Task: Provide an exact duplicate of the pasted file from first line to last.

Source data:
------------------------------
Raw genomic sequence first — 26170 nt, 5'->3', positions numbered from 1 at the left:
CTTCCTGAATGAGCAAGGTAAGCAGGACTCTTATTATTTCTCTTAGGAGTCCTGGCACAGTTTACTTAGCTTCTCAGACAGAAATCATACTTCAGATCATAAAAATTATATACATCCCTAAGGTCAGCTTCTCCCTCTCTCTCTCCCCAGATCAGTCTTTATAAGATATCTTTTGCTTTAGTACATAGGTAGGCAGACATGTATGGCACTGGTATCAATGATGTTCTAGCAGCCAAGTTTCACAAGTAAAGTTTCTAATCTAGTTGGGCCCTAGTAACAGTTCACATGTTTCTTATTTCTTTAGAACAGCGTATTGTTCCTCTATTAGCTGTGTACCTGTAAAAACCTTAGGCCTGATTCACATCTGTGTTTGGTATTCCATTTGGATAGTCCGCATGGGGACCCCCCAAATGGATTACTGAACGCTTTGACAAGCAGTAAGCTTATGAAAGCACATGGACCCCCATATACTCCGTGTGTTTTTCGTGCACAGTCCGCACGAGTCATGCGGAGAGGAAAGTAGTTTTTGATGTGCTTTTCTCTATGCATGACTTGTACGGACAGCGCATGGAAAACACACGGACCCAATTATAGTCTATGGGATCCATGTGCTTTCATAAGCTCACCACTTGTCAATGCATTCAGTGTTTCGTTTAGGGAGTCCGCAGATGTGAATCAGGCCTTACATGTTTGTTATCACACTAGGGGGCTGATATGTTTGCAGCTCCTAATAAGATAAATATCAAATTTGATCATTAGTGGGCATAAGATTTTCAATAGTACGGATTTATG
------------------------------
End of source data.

Raw genomic sequence first — 26170 nt, 5'->3', positions numbered from 1 at the left:
CTTCCTGAATGAGCAAGGTAAGCAGGACTCTTATTATTTCTCTTAGGAGTCCTGGCACAGTTTACTTAGCTTCTCAGACAGAAATCATACTTCAGATCATAAAAATTATATACATCCCTAAGGTCAGCTTCTCCCTCTCTCTCTCCCCAGATCAGTCTTTATAAGATATCTTTTGCTTTAGTACATAGGTAGGCAGACATGTATGGCACTGGTATCAATGATGTTCTAGCAGCCAAGTTTCACAAGTAAAGTTTCTAATCTAGTTGGGCCCTAGTAACAGTTCACATGTTTCTTATTTCTTTAGAACAGCGTATTGTTCCTCTATTAGCTGTGTACCTGTAAAAACCTTAGGCCTGATTCACATCTGTGTTTGGTATTCCATTTGGATAGTCCGCATGGGGACCCCCCAAATGGATTACTGAACGCTTTGACAAGCAGTAAGCTTATGAAAGCACATGGACCCCCATATACTCCGTGTGTTTTTCGTGCACAGTCCGCACGAGTCATGCGGAGAGGAAAGTAGTTTTTGATGTGCTTTTCTCTATGCATGACTTGTACGGACAGCGCATGGAAAACACACGGACCCAATTATAGTCTATGGGATCCATGTGCTTTCATAAGCTCACCACTTGTCAATGCATTCAGTGTTTCGTTTAGGGAGTCCGCAGATGTGAATCAGGCCTTACATGTTTGTTATCACACTAGGGGGCTGATATGTTTGCAGCTCCTAATAAGATAAATATCAAATTTGATCATTAGTGGGCATAAGATTTTCAATAGTACGGATTTATG